General James Ewell Brown (JEB) Stuart
The citizen-soldiers who fought for the Confederacy
personified the best qualities of America. The preservation of liberty and freedom was the motivating factor in the South's
decision to fight the Second American Revolution. The tenacity with which Confederate soldiers fought underscored their belief
in the rights guaranteed by the Constitution. These attributes are the underpinning of our democratic society and represent
the foundation on which this nation was built.
Today, the Sons of Confederate Veterans is preserving
the history and legacy of these heroes, so future generations can understand the motives that animated the Southern Cause.
The SCV is the direct heir of the United Confederate
Veterans, and the oldest hereditary organization for male descendents of Confederate soldiers. Organized at Richmond, Virginia
in 1896, the SCV continues to serve as a historical, patriotic, and non-political organization dedicated to ensuring that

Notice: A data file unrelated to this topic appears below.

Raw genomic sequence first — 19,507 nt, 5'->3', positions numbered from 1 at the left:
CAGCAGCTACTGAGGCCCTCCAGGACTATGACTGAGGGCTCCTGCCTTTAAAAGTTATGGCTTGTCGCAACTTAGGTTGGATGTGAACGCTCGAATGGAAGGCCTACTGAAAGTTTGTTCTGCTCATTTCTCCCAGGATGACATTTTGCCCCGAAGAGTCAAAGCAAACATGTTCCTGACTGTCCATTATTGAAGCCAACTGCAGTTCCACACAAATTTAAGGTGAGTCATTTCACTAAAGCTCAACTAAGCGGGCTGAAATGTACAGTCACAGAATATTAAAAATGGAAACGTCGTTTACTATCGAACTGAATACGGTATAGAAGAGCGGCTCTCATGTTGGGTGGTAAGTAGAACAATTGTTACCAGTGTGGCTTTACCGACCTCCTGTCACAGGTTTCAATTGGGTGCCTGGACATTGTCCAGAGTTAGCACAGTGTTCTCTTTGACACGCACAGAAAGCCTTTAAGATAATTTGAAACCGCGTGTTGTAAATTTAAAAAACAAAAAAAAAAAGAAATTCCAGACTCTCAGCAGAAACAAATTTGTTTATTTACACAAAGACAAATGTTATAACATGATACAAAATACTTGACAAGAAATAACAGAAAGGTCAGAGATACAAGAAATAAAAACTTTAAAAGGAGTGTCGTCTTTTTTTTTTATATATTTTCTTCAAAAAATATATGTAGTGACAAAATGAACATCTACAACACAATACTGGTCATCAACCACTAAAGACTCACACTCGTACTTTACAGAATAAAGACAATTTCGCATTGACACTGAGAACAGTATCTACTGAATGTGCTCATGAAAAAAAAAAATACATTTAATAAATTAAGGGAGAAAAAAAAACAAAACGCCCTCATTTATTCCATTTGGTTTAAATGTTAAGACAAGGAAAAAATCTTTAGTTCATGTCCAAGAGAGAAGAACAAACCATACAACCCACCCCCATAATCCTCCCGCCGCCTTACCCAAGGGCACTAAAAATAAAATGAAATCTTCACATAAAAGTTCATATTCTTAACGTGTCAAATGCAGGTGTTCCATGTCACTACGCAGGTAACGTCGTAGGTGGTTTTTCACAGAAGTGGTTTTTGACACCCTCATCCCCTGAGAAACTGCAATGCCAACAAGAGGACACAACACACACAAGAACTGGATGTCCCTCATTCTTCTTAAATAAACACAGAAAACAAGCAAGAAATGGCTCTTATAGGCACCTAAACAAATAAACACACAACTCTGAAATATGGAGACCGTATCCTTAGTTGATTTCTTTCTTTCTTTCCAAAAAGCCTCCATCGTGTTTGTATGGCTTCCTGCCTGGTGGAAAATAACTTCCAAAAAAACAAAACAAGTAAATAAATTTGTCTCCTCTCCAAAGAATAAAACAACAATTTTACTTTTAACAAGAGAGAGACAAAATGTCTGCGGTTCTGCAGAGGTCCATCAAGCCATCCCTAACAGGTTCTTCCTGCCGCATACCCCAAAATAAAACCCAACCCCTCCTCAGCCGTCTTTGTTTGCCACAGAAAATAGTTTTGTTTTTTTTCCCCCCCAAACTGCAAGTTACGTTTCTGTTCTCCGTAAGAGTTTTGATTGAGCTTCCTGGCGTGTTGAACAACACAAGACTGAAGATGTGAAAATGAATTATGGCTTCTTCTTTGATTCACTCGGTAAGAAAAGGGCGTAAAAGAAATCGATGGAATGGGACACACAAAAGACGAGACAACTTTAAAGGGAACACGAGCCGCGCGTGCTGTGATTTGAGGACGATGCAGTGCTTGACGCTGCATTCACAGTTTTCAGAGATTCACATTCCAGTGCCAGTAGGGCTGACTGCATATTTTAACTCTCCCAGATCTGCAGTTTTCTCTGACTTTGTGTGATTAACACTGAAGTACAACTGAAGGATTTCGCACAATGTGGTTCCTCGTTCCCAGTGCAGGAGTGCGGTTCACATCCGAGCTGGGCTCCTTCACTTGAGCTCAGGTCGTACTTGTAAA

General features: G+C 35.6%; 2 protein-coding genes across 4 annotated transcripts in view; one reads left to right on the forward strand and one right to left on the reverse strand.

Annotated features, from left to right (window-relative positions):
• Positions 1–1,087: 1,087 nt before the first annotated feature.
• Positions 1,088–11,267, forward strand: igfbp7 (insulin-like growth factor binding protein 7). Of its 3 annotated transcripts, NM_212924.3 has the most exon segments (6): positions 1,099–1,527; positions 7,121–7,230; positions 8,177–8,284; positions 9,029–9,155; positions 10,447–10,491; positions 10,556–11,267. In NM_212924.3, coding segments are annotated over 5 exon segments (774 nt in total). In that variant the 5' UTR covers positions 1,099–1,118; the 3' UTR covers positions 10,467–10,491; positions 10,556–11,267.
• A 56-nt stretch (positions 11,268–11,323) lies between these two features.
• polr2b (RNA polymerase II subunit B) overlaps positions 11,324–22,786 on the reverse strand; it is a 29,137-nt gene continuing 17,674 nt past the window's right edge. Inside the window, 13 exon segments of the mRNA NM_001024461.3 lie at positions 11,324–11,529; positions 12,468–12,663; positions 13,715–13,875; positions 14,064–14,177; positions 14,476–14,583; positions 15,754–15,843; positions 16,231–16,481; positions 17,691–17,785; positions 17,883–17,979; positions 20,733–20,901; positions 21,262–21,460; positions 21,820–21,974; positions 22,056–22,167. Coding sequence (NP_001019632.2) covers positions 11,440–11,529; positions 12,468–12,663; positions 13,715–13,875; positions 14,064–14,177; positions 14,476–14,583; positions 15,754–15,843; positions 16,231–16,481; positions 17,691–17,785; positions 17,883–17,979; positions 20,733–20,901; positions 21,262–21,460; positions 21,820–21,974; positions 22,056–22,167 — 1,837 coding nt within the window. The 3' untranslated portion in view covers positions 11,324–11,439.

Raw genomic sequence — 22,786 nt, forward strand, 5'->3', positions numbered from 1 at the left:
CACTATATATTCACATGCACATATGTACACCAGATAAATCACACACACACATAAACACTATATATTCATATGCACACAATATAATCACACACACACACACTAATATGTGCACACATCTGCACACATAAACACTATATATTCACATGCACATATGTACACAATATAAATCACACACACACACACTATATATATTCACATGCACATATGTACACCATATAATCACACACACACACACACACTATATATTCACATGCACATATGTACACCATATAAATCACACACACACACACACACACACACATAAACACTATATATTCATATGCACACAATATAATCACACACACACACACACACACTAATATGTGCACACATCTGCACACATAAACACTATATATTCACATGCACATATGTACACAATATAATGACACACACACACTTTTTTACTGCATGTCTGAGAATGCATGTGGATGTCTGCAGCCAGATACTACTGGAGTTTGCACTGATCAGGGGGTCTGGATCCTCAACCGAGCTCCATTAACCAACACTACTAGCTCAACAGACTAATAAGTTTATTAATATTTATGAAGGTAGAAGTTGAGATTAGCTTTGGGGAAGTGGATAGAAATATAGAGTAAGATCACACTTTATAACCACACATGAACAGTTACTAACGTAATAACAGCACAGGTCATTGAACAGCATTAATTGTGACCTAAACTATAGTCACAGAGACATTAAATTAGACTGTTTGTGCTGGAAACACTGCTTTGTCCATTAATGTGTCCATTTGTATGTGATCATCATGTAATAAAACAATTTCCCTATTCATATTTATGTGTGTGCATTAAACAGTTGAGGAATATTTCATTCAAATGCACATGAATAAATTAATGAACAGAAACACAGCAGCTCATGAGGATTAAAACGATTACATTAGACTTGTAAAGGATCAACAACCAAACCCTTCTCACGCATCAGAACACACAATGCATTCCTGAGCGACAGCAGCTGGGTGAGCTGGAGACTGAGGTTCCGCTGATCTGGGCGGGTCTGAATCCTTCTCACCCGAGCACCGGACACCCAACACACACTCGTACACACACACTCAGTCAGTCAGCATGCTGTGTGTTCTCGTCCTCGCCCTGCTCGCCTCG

a true history of the 1861-1865 period is preserved.
Today, programs are ongoing
at the national, state, and local level. In our camp, we take particular interest in the preservation and marking of
Confederate soldier's graves and sites of historic significance, period re-enactments, and attendance at regular meetings
to discuss the military history and specific events of that period. Perhaps most importantly, members of the Stuart-Hairston Camp are at the forefront of the fight to preserve the honor of the Confederate
Membership in the Sons of Confederate Veterans
is open to all male descendants of any veteran who served honorably in the Confederate armed forces. JOIN TODAY!
Charge to the Sons of Confederate Veterans
"To you, Sons of Confederate
Veterans, we submit the vindication of the Cause for which we fought; to your strength will be given the defense of the Confederate
soldier's good name, the guardianship of his history, the emulation of his virtues, the perpetuation of those principles he
loved and which made him glorious and which you also cherish. Remember, it is your duty to see that the true history
of the South is presented to future generations."
Lt. General Stephen Dill Lee, Commander General,
New Orleans, Louisiana, April 25, 1906.